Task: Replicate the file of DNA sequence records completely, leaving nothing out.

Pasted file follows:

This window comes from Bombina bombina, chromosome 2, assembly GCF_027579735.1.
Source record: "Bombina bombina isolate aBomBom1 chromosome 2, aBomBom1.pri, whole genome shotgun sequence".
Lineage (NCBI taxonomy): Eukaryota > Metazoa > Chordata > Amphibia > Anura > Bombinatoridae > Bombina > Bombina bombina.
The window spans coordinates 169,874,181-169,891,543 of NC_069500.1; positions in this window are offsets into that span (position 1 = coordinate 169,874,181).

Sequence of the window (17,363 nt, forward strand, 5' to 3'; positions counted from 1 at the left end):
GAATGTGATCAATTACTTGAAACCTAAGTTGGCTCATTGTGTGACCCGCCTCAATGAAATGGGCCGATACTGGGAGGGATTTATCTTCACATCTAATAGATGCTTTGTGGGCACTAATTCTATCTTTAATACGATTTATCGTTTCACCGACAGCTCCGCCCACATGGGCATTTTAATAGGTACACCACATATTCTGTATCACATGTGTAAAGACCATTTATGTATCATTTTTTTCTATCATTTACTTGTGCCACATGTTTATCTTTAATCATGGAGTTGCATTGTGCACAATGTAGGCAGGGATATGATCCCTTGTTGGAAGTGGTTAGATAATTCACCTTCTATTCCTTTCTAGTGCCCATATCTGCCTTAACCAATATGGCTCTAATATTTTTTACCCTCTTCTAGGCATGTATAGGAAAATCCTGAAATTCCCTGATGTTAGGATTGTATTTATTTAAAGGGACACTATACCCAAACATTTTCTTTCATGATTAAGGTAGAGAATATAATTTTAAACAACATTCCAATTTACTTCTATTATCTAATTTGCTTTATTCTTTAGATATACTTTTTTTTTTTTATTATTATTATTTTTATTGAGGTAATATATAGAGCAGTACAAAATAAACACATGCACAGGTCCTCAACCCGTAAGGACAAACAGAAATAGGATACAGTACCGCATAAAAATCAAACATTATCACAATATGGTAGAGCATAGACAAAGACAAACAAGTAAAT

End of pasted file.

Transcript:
This window comes from Bombina bombina, chromosome 2, assembly GCF_027579735.1.
Source record: "Bombina bombina isolate aBomBom1 chromosome 2, aBomBom1.pri, whole genome shotgun sequence".
Lineage (NCBI taxonomy): Eukaryota > Metazoa > Chordata > Amphibia > Anura > Bombinatoridae > Bombina > Bombina bombina.
The window spans coordinates 169,874,181-169,891,543 of NC_069500.1; positions in this window are offsets into that span (position 1 = coordinate 169,874,181).

Sequence of the window (17,363 nt, forward strand, 5' to 3'; positions counted from 1 at the left end):
GAATGTGATCAATTACTTGAAACCTAAGTTGGCTCATTGTGTGACCCGCCTCAATGAAATGGGCCGATACTGGGAGGGATTTATCTTCACATCTAATAGATGCTTTGTGGGCACTAATTCTATCTTTAATACGATTTATCGTTTCACCGACAGCTCCGCCCACATGGGCATTTTAATAGGTACACCACATATTCTGTATCACATGTGTAAAGACCATTTATGTATCATTTTTTTCTATCATTTACTTGTGCCACATGTTTATCTTTAATCATGGAGTTGCATTGTGCACAATGTAGGCAGGGATATGATCCCTTGTTGGAAGTGGTTAGATAATTCACCTTCTATTCCTTTCTAGTGCCCATATCTGCCTTAACCAATATGGCTCTAATATTTTTTACCCTCTTCTAGGCATGTATAGGAAAATCCTGAAATTCCCTGATGTTAGGATTGTATTTATTTAAAGGGACACTATACCCAAACATTTTCTTTCATGATTAAGGTAGAGAATATAATTTTAAACAACATTCCAATTTACTTCTATTATCTAATTTGCTTTATTCTTTAGATATACTTTTTTTTTTTTATTATTATTATTTTTATTGAGGTAATATATAGAGCAGTACAAAATAAACACATGCACAGGTCCTCAACCCGTAAGGACAAACAGAAATAGGATACAGTACCGCATAAAAATCAAACATTATCACAATATGGTAGAGCATAGACAAAGACAAACAAGTAAAT